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Type 1 Diabetes: Getting Active

Man and woman walking together in a park

Activity can help you control your weight, get stronger, and feel healthy. It also helps lower your risk of heart disease. Being active doesn’t mean you have to exercise in a gym. Many everyday chores and tasks help you stay active. Your healthcare team can help you find ways to increase your activity and exercise safely.

Planning to get active

Talk to your healthcare provider before starting an activity program. You may need to have a checkup before you start.

Getting started

Your first goal is to increase your activity slowly. Try to find ways to include some activity in your daily routine. Here are some tips:

  • Do outdoor chores, such as yard work or gardening.

  • Take a 10-minute walk.

  • Walk up a flight of stairs instead of taking the elevator.

  • Park your car in the space farthest from where you’re going.

Changing the pace

When you’re ready, start increasing the pace of your routine. Choose any nonstop activity that makes your heart and lungs work harder than normal. These activities are called aerobic exercise. They include brisk walking, jogging, swimming, and bicycling.

Exercising safely

When you have diabetes, you have to balance your activity with food and insulin. A few easy steps can help you keep your blood sugar in your target ranges during activity.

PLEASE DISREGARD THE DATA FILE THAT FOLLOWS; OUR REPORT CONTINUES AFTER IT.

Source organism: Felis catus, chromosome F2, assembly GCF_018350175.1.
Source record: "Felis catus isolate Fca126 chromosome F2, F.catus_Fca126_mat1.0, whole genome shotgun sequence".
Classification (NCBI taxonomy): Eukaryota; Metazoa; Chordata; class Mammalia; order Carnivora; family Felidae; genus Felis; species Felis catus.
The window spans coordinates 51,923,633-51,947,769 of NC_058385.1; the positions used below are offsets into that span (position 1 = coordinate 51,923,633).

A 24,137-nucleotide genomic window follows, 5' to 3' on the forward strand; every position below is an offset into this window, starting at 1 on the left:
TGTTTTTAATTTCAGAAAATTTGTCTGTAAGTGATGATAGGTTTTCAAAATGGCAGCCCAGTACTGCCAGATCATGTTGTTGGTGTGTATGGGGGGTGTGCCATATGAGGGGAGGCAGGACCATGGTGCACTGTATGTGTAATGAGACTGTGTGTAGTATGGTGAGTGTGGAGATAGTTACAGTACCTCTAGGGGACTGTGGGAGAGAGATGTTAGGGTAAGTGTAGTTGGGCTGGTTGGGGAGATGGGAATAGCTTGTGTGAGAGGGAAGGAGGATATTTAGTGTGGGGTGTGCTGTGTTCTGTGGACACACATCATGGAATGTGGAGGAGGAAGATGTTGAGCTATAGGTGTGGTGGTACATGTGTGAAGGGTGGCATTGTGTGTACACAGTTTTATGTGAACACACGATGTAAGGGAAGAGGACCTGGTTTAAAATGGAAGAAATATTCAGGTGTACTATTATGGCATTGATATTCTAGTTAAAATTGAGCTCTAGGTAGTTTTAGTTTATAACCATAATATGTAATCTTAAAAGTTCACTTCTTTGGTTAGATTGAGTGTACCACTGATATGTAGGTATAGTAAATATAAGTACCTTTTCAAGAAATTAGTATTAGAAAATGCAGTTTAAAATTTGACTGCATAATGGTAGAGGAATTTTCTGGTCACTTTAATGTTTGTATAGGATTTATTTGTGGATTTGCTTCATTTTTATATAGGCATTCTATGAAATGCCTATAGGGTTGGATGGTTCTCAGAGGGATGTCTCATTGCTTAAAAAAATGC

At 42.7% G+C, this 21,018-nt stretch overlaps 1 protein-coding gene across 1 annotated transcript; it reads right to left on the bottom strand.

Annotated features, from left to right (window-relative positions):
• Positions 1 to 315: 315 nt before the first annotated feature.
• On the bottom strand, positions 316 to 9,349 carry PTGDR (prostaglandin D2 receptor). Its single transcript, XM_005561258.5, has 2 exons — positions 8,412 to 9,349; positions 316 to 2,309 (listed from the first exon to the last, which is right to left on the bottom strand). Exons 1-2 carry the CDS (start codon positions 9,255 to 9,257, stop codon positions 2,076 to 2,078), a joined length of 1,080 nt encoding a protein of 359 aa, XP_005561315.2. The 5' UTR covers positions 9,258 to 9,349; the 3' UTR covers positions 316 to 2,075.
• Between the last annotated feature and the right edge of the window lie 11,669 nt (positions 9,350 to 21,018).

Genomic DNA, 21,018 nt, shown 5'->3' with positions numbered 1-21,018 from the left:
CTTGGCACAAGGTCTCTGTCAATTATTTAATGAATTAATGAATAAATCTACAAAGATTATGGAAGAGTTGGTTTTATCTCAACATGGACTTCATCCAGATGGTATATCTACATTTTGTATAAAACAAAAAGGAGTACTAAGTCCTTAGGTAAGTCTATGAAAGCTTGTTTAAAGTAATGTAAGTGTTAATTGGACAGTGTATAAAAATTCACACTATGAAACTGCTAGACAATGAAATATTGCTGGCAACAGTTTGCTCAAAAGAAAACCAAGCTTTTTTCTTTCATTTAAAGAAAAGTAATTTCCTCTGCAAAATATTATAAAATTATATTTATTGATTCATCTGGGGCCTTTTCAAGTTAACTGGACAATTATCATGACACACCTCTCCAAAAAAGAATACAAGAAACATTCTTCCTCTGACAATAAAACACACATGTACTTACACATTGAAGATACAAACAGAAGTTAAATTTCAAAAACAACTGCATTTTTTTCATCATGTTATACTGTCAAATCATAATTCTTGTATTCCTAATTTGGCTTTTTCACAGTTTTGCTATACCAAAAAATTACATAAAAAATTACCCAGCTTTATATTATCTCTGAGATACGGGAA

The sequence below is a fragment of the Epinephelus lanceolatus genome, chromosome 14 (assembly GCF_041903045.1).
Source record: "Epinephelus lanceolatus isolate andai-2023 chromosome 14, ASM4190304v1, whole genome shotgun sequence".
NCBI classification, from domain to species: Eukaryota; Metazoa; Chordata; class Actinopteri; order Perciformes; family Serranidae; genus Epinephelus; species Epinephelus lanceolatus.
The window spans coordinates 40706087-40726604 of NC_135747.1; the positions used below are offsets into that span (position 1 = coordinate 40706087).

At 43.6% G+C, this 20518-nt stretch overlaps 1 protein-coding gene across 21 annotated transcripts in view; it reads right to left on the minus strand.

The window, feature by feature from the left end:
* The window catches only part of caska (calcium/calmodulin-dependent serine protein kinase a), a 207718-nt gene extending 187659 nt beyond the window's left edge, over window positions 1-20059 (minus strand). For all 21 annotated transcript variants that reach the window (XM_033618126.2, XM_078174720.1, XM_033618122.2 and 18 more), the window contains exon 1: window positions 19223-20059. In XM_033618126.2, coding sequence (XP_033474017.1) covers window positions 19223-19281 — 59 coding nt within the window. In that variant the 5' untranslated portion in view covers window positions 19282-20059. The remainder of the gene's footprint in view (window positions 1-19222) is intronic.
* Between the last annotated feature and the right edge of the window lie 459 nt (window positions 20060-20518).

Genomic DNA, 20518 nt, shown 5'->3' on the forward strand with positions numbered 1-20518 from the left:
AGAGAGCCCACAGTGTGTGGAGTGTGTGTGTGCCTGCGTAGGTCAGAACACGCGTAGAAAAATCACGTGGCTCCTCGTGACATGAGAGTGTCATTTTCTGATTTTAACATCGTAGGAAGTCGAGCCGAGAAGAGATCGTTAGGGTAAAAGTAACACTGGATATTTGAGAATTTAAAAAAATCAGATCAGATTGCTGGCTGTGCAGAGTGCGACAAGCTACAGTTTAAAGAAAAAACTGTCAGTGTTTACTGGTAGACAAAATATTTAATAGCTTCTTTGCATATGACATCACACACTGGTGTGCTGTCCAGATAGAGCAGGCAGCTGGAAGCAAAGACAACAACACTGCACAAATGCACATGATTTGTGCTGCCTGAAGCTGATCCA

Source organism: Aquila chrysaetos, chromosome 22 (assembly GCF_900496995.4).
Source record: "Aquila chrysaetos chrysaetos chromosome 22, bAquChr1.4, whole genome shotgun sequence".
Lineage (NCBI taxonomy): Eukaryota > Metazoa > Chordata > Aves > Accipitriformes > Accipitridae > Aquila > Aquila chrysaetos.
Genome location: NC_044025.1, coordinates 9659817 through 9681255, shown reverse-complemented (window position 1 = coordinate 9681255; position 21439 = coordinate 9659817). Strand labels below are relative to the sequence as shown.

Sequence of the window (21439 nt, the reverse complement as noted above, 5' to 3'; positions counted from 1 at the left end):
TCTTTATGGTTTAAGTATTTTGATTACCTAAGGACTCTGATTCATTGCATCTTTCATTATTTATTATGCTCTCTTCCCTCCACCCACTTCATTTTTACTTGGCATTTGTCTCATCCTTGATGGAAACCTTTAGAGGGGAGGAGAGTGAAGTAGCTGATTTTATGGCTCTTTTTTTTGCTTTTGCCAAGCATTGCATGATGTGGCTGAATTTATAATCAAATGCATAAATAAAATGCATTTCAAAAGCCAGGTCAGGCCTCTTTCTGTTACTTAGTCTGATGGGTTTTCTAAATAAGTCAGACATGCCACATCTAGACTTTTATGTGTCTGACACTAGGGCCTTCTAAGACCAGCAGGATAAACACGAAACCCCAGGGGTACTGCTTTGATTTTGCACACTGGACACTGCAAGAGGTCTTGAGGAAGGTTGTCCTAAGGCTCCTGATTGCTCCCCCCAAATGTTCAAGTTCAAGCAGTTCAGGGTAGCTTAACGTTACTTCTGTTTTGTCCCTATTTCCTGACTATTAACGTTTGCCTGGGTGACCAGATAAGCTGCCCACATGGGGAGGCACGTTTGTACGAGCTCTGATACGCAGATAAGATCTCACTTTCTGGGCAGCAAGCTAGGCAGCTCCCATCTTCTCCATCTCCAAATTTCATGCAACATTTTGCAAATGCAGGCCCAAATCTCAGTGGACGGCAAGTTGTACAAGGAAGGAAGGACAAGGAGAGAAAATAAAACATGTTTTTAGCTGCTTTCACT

Activity and blood sugar

Here are some tips to help manage your blood sugar when being active:

  • Deliver (inject) your insulin into areas of the body you won’t be using when you exercise.

  • Eat a snack before you exercise.

  • Ask your healthcare provider when you should check your blood sugar and which ranges make exercise unsafe. Also ask when you should check your urine or blood for ketones

  • Carry snacks and fast-acting sugar, such as glucose tablets or fruit juice.

  • Check your blood sugar if you start feeling faint. If your blood sugar is low, take 15 to 20 grams of fast-acting sugar. That’s 4 to 5 glucose tablets or 4 ounces (1/2 cup) of fruit juice. Wait 15 minutes, then test your blood sugar again. If it hasn’t gone up, take another 15 to 20 grams of fast-acting sugar. If it’s still too low, call your healthcare provider or go to the emergency room. If your sugar is normal, eat a small meal.

  • Do any resistance exercises before aerobic exercise. Resistance exercises include lifting weights and using exercise bands. This reduces your risk for hypoglycemia.

Safety tips

Here are some tips to help you stay safe while being active:

  • Wear ID, such as a bracelet or necklace, that says you have diabetes, in case of emergency.

  • Exercise with a partner.

  • Warm up before you exercise and cool down afterward. You can do this by walking and stretching. Your healthcare team can show you how.

  • Drink plenty of water.

  • Don't exercise when you are sick or if you have ketones in your blood or urine.

Online Medical Reviewer: Marianne Fraser MSN RN
Online Medical Reviewer: Raymond Kent Turley BSN MSN RN
Online Medical Reviewer: Robert Hurd MD
Date Last Reviewed: 6/1/2020
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